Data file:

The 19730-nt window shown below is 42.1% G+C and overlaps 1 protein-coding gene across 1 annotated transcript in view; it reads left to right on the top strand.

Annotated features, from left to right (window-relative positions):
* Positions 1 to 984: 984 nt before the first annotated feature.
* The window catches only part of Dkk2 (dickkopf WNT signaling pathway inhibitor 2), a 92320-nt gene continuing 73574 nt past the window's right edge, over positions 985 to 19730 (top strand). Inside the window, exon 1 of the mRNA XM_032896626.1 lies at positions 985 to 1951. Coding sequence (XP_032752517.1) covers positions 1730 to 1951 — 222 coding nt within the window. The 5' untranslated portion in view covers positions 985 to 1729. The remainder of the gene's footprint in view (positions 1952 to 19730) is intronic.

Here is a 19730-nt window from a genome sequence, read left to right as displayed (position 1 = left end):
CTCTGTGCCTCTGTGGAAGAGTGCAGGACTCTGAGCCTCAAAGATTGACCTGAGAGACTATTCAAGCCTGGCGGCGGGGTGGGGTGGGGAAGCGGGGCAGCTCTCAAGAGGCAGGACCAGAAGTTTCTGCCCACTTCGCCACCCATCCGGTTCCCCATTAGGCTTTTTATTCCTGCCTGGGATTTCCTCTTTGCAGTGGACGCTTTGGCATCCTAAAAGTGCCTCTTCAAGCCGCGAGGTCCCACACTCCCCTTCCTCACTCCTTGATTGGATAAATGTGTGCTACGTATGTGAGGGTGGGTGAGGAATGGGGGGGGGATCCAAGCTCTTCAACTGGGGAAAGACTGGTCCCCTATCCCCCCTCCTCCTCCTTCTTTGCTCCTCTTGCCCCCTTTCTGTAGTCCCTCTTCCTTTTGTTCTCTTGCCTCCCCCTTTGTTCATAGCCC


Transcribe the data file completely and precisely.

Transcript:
The 19730-nt window shown below is 42.1% G+C and overlaps 1 protein-coding gene across 1 annotated transcript in view; it reads left to right on the top strand.

Annotated features, from left to right (window-relative positions):
* Positions 1 to 984: 984 nt before the first annotated feature.
* The window catches only part of Dkk2 (dickkopf WNT signaling pathway inhibitor 2), a 92320-nt gene continuing 73574 nt past the window's right edge, over positions 985 to 19730 (top strand). Inside the window, exon 1 of the mRNA XM_032896626.1 lies at positions 985 to 1951. Coding sequence (XP_032752517.1) covers positions 1730 to 1951 — 222 coding nt within the window. The 5' untranslated portion in view covers positions 985 to 1729. The remainder of the gene's footprint in view (positions 1952 to 19730) is intronic.

Here is a 19730-nt window from a genome sequence, read left to right as displayed (position 1 = left end):
CTCTGTGCCTCTGTGGAAGAGTGCAGGACTCTGAGCCTCAAAGATTGACCTGAGAGACTATTCAAGCCTGGCGGCGGGGTGGGGTGGGGAAGCGGGGCAGCTCTCAAGAGGCAGGACCAGAAGTTTCTGCCCACTTCGCCACCCATCCGGTTCCCCATTAGGCTTTTTATTCCTGCCTGGGATTTCCTCTTTGCAGTGGACGCTTTGGCATCCTAAAAGTGCCTCTTCAAGCCGCGAGGTCCCACACTCCCCTTCCTCACTCCTTGATTGGATAAATGTGTGCTACGTATGTGAGGGTGGGTGAGGAATGGGGGGGGGATCCAAGCTCTTCAACTGGGGAAAGACTGGTCCCCTATCCCCCCTCCTCCTCCTTCTTTGCTCCTCTTGCCCCCTTTCTGTAGTCCCTCTTCCTTTTGTTCTCTTGCCTCCCCCTTTGTTCATAGCCC